Erin Brockovich visits as Camp Fire lawsuits pile up

Lawsuits alleging Pacific Gas and Electric is to blame for the destructive Camp Fire are piling up in Butte County Superior Court, but they may eventually be consolidated and heard in Sacramento or San Francisco.

Motions to move the cases to larger courts have been sent to the California Judicial Council, said Kimberly Flener, the chief court administrator for Butte County. The council’s chair, state Supreme Court Chief Justice Tani Gorre Cantil-Sakauye will eventually assign them to a trial judge who will rule on the requests. It is unclear when, or where, that will occur.

At least 15 suits against the utility have been filed in Butte County and two in San Francisco, including one in federal court, over the fire. The lawsuits involve more than 430 plaintiffs.

The blaze, which destroyed much of Paradise on Nov. 8 and forced a mass evacuation, was the deadliest and most destructive in state history, destroying much of Paradise on Nov. 8. Eighty-five people died.Lawyers from as far away as Texas have descended on the county, opening offices, soliciting clients with everything from community meetings to newspaper ads to robo calls. Eventually, tens of the thousands of plaintiffs could be involved.

One group that includes the son of former U.S. Sen. Barbara Boxer brought environmentalist Erin Brockovich, whose battles against PG&E were made into a Hollywood movie bearing her name, to the area this week to promote itself.

State investigators have yet to publicly identity a cause of the fire, which PG&E pointed out in a written statement, adding: “We are aware of lawsuits regarding the Camp Fire. Right now, our focus is on assessing infrastructure, safely restoring power where possible, and helping our customers recover and rebuild.”

Butte County has two judges assigned to its civil division and any moving of the suits could be a relief, said UC Hastings law professor Richard Marcus said.

“Even in the best of times Butte County Superior Court could easily be overwhelmed (by the suits) and this isn’t the best of times for Butte County,” Marcus said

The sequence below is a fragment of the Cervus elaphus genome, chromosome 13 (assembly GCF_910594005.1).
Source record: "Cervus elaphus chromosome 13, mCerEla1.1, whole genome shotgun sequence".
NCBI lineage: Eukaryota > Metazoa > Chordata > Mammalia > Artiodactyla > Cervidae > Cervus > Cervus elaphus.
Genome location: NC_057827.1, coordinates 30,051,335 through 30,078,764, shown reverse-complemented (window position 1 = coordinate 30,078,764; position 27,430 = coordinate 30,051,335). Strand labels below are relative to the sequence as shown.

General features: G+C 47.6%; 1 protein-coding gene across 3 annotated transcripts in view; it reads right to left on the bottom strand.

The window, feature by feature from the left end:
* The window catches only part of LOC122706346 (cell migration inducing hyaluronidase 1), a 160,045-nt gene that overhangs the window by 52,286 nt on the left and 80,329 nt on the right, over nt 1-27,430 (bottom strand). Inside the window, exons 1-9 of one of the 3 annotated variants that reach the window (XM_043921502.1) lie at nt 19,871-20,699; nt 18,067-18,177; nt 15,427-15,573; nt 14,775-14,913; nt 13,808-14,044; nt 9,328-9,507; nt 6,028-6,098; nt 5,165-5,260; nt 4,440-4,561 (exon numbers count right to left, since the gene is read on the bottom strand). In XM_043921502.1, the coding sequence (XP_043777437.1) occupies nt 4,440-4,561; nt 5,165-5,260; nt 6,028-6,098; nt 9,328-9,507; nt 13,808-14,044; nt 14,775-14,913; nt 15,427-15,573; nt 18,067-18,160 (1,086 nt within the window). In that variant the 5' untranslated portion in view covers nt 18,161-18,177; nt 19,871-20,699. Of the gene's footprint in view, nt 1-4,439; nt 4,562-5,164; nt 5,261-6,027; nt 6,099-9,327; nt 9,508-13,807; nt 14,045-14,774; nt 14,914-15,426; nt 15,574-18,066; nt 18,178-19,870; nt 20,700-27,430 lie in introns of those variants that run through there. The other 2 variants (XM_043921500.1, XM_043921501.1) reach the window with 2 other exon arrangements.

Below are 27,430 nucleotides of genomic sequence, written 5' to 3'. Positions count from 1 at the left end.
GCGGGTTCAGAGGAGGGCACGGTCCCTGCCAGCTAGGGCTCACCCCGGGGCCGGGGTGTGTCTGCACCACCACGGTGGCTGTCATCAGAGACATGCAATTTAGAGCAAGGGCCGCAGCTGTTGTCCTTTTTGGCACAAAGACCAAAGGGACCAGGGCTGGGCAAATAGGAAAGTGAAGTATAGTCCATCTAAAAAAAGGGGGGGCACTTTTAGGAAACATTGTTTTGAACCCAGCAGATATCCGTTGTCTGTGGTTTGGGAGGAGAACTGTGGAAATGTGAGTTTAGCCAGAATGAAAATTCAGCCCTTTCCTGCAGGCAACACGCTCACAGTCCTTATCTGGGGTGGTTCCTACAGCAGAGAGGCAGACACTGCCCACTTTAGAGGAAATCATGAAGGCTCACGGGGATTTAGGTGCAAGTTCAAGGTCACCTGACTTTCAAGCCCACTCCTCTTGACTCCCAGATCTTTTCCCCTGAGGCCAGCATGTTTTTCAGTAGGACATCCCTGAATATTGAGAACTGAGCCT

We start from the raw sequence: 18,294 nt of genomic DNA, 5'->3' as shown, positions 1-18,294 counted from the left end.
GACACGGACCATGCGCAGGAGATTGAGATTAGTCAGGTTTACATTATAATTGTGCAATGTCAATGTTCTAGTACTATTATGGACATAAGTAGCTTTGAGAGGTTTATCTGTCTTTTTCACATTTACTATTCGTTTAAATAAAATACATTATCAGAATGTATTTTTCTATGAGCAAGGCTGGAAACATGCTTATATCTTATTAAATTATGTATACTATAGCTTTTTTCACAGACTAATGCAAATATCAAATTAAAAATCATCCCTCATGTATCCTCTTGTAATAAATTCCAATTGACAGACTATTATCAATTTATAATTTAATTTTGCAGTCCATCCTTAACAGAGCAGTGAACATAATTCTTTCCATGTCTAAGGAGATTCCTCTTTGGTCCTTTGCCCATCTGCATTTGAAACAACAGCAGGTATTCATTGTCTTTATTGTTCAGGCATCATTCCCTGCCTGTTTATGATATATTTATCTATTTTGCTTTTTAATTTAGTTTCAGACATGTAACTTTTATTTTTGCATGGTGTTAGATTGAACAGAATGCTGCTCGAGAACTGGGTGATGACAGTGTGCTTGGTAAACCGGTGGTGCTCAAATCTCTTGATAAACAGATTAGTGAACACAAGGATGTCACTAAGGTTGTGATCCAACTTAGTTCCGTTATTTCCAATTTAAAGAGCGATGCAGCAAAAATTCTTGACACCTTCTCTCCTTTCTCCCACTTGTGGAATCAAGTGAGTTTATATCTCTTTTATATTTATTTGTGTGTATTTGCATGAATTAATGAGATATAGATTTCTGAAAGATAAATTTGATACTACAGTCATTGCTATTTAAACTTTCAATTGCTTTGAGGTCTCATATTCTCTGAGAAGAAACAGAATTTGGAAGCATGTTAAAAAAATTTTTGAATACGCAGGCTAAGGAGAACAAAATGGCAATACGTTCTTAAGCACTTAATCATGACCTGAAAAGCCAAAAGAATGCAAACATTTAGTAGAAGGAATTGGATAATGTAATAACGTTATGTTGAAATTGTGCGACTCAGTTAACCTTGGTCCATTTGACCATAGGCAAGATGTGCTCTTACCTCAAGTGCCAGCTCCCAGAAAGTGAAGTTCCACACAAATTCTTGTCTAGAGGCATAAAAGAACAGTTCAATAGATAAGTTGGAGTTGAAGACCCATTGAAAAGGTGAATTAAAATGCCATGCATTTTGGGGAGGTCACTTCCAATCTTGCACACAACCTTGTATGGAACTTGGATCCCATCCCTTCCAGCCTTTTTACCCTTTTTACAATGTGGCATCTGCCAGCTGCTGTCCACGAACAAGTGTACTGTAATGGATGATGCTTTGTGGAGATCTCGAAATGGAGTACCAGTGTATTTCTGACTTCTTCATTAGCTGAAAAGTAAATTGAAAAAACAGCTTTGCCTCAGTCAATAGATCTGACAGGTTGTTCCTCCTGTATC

But there would be other considerations, such as “where the witnesses are” and a basic premise of civil litigation — “the places where the (damage) occurred is the place for the lawsuits that are filed,” he said.

It’s possible that Cantil-Sakauye could appoint a special master or a retired judge to oversee the cases in Butte, Flener said. Or, she said, “send to one judge for case management.”

PG&E is already facing more than 200 lawsuits over fires last year in Sonoma and Napa counties, with more than 100 of them consolidated in San Francisco. Cal Fire, the state fire agency, has found PG&E to blame for 16 wine country fires and ruled 11 of them started because safety rules were broken. No cause has been determined for the largest of the blazes, the Tubbs Fire.

The Butte suits are more trouble for the giant, publicly traded utility, which was convicted of six felonies in 2017 for the death of eight people in the 2010 San Bruno pipeline explosion. The prospect of the company filing for bankruptcy has loomed large over it well before Paradise was largely destroyed.

The state Public Utilities Commission could put the company out to bid that could result in it being bought, or the state could seize it into a public authority, said Mark Toney executive director of The Utility Reform Network, or TURN, a watchdog group.

Earlier this year, state lawmakers passed a bill allowing PG&E to pass the cost of legal settlements from the 2017 fires on to ratepayers. The bill didn’t include fire this year. Lawmakers are now rushing to pass a bill extending the protections to this year.

Toney said hits from lawsuits might not change the company.

“I am not convinced the issue is money,” he said.  “Safety is not about a lack of money. I think the problems are so fundamental. They don’t have an effective management system.  If you don’t have a good plan then what?”

It may even be too late to save the beleaguered company, he said. If it’s not suits from the Camp Fire that bring it down, “It will be something else. Business as usual is not sustainable.”

The lawyers pouring into Butte County seem intent on taking down the company, like the one that brought in Brockovich.

“Star power,” Marcus said of Brockovich’s appearance, a fairly common tactic of lawyers to interest perspective clients.

Nearly 200 people crowded into a Tuesday midday meeting where Brockovich spoke.

“I can’t imagine what you’ve gone through,” she said. “You are not alone, I am going to support you. It will be impossible for you over the next couple of months to wrap your minds around what’s gone on. It is OK to cry. It is OK to be angry. It is OK to be frustrated.”

Mikal Watt, a Texas lawyer heading the group Brockovich is working for, has sued PG&E multiple times, including over the wine country fire. He pitched his experience litigating against the utility as a selling point.

“When you look inside the file cabinets of PG&E you want to throw up,” he said. And unlike the other fires, like the ones in Napa and Sonoma, what happened in Paradise “isn’t the toughest fire to prove that PG&E did it.”